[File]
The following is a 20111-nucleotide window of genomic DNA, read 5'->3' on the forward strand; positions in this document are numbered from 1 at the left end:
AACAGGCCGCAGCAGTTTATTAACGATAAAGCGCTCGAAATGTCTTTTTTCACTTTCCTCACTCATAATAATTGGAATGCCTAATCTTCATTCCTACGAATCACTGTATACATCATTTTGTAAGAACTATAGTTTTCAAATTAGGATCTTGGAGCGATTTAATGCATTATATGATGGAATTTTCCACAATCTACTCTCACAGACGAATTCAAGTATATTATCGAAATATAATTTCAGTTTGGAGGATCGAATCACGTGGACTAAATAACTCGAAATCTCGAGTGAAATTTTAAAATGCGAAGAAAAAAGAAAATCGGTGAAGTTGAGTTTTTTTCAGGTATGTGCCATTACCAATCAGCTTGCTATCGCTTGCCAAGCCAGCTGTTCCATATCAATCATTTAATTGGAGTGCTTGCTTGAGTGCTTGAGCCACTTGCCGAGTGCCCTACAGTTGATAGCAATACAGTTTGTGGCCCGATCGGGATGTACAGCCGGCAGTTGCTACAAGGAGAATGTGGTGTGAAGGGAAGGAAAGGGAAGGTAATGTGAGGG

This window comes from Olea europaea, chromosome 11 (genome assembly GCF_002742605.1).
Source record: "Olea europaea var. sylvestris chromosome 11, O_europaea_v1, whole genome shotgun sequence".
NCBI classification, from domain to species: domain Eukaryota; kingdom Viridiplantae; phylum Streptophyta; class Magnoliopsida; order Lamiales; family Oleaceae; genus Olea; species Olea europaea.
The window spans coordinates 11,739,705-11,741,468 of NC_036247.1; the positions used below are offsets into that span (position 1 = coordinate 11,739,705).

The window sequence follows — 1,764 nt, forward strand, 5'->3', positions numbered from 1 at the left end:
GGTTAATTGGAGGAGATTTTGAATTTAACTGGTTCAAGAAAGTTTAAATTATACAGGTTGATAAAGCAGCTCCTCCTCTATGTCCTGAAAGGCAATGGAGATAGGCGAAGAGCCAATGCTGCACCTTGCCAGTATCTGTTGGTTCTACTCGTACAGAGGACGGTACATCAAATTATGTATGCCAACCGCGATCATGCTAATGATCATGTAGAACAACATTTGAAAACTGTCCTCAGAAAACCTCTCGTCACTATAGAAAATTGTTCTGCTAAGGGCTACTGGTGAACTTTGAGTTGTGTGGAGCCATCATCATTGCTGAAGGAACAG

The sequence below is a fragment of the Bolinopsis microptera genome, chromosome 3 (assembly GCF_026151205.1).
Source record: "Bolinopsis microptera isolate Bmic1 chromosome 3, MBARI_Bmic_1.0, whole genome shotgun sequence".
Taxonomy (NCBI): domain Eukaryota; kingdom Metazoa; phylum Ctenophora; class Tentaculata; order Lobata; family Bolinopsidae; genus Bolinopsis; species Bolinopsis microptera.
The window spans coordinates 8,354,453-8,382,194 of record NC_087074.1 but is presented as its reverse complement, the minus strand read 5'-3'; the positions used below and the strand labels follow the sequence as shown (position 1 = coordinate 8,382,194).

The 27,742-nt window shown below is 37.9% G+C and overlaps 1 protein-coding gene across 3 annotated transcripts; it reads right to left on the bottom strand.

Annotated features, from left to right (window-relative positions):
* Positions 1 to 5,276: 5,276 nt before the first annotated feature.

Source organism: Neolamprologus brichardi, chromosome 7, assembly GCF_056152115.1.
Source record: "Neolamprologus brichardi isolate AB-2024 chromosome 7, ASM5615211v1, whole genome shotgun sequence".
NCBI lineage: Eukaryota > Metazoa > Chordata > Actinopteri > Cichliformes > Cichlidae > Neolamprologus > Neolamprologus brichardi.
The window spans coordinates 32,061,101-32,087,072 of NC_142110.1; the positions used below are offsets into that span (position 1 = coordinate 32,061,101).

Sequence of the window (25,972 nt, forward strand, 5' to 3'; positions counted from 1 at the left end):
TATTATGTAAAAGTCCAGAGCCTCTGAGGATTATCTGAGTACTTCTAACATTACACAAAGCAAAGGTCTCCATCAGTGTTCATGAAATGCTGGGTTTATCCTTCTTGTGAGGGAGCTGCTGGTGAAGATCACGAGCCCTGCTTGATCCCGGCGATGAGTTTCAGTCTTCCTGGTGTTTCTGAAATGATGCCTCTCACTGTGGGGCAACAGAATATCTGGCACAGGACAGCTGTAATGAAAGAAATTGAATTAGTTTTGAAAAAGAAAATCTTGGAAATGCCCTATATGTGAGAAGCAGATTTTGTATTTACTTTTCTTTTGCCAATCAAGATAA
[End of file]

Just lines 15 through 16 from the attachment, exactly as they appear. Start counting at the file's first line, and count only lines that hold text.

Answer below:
* Positions 1 to 5,276: 5,276 nt before the first annotated feature.

Source organism: Neolamprologus brichardi, chromosome 7, assembly GCF_056152115.1.